11845

Abstract

Purpose

The purpose of this paper is to investigate the effects of investment opportunities and corporate finance on dividend payout policy.

Design/methodology/approach

This issue is tested with a sample of 34 emerging market countries covering a 17‐year period, 1990‐2006. Fixed effects panel model is employed in our estimation.

Findings

A significantly negative relationship between investment opportunity set and dividend payout policy is found. There are, however, insignificant effects of the various measures of corporate finance namely, financial leverage, external financing, and debt maturity on dividend payout policy. Profitability and stock market capitalization are also identified as important in influencing dividend payout policy. Profitable firms are more likely to support high dividend payments to shareholders. However, firms in relatively well‐developed markets tend to exhibit low dividend payout policy.

Originality/value

The main value of the paper is in respect of the fact that it uses a large dataset from emerging market countries. The results generally support existing literature on investment opportunity set and dividend payout policy.

Details

Studies in Economics and Finance, vol. 27 no. 3
Type: Research Article
ISSN: 1086-7376

Keywords

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Article
Publication date: 24 July 2009

Godfred A. Bokpin and Zangina Isshaq

The purpose of this paper is to examine the interaction between corporate disclosure and foreign share ownership on the Ghana Stock Exchange (GSE).

Downloads
2873

Abstract

Purpose

The purpose of this paper is to examine the interaction between corporate disclosure and foreign share ownership on the Ghana Stock Exchange (GSE).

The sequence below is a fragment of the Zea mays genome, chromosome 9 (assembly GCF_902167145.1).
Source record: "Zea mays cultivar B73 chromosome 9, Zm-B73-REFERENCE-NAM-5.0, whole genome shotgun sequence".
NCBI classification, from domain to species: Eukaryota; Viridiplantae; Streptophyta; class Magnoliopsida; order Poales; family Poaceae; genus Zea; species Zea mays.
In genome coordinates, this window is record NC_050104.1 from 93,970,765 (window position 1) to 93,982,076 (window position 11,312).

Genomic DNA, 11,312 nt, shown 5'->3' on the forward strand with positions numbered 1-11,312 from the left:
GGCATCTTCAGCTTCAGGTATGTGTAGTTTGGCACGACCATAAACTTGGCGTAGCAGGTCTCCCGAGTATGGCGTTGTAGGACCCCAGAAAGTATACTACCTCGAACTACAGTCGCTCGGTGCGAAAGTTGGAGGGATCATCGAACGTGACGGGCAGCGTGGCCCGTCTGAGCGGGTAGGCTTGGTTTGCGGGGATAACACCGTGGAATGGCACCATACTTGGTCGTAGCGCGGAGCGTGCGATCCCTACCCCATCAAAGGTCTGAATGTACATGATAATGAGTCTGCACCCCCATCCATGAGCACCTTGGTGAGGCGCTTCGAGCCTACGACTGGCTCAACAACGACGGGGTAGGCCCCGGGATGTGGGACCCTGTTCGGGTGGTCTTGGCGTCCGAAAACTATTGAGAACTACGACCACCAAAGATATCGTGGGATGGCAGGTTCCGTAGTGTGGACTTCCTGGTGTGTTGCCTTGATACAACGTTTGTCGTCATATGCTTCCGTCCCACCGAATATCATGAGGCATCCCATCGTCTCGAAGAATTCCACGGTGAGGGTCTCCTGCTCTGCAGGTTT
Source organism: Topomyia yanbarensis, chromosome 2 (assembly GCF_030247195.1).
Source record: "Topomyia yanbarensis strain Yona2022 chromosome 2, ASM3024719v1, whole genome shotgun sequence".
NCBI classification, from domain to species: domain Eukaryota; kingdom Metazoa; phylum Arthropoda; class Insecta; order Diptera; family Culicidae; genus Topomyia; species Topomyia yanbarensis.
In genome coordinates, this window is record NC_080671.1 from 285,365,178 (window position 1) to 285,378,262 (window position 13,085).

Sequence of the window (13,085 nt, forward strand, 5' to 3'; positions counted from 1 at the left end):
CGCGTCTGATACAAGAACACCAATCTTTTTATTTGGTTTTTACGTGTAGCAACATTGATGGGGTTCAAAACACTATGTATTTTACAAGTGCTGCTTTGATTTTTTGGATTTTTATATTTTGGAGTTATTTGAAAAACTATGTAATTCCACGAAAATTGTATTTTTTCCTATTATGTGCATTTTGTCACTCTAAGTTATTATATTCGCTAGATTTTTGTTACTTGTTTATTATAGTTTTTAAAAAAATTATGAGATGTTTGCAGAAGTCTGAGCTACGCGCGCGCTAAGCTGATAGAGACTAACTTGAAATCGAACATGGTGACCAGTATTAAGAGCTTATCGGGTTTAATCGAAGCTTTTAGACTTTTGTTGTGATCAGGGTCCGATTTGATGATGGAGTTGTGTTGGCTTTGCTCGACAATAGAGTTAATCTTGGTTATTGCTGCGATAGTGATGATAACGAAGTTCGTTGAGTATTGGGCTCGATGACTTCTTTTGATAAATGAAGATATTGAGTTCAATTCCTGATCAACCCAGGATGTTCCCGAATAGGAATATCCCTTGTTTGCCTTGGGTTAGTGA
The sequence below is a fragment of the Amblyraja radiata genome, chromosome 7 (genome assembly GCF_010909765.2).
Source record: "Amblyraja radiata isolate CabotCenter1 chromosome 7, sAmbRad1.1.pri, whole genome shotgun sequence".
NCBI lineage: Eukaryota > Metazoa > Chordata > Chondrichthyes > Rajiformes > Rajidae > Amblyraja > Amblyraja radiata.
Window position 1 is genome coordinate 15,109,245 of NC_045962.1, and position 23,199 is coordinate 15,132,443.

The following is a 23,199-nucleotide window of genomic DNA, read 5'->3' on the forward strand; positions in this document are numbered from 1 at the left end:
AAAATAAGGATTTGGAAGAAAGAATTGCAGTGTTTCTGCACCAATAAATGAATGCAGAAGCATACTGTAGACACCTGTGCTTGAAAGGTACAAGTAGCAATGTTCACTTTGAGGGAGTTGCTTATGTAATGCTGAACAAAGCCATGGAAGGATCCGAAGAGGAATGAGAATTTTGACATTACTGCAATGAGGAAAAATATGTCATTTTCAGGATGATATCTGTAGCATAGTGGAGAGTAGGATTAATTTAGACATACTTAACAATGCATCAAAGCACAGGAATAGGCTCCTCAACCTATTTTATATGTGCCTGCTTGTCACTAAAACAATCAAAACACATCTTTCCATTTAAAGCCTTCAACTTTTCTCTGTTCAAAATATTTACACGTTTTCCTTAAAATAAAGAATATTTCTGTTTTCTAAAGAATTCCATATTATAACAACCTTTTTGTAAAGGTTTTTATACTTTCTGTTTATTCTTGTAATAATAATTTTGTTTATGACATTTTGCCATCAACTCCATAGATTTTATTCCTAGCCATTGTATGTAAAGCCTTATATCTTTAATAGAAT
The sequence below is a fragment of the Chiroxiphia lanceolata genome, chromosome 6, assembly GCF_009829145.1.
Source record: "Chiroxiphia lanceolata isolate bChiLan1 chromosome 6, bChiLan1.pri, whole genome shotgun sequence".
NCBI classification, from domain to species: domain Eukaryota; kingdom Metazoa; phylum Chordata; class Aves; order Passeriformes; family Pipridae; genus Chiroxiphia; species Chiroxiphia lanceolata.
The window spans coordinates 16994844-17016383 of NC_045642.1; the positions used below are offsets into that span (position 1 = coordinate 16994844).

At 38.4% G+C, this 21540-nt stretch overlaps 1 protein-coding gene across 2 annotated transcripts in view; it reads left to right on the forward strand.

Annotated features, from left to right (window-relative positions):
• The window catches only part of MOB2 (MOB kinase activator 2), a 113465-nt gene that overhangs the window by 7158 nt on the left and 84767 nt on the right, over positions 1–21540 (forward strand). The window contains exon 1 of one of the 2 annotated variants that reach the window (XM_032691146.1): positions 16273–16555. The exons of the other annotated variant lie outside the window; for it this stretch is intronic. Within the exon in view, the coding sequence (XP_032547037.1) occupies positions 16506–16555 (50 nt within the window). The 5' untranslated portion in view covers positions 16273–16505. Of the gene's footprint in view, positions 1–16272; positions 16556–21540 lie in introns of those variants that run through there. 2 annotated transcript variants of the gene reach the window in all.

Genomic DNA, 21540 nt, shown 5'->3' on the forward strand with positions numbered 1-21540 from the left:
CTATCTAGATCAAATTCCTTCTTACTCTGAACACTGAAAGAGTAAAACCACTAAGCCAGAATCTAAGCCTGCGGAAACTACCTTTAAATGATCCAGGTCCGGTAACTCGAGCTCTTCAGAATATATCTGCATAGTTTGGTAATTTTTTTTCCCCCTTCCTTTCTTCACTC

Design/methodology/approach

The paper follows the trinary procedure of Aksu and Kosedag and uses the Standard & Poor's transparency and disclosure items in the construction of the disclosure index. Therefore, the paper adopts a panel data analysis covering a period from 2002 to 2007 using the seemingly unrelated regression approach.

Findings

The results indicate a statistically significant interaction between corporate disclosures and foreign share ownership among the sample firms. The market value of equity and market‐to‐book value ratio is documented; free cash flow and financial leverage have statistically significant relationships with foreign share ownership.

Originality/value

This is the first of its kind in the country that considers the impact of corporate governance and disclosure on foreign share ownership despite the numerous studies carried out on the GSE.

Details

Managerial Auditing Journal, vol. 24 no. 7
Type: Research Article
ISSN: 0268-6902

Keywords

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Article
Publication date: 6 November 2009

Zangina Isshaq, Godfred A. Bokpin and Joseph Mensah Onumah

The purpose of this paper is to examine the interaction between corporate governance, ownership structure, cash holdings, and firm value on the Ghana Stock Exchange.

Downloads
5002

Abstract

Purpose

The purpose of this paper is to examine the interaction between corporate governance, ownership structure, cash holdings, and firm value on the Ghana Stock Exchange.

Design/methodology/approach

A multiple regression approach using the seemingly unrelated regression to mitigate the problems of multicollinearity between the cash‐holding variable and other control variables is adopted.

Findings

Board size is found to be positively and statistically significantly related to share price among the corporate governance variables. However, a significant relationship between inside ownership and share price is not found. The results also indicate that additional units of cash holdings do not have a statistically significant influence on share price. Finally, leverage and income volatility are found to be significant determinants of share price.

Originality/value

This is the first of its kind in the country that considers the impact of corporate governance, ownership structure, and firm value on the Ghana Stock Exchange (GSE).

Details

The Journal of Risk Finance, vol. 10 no. 5
Type: Research Article
ISSN: 1526-5943

Keywords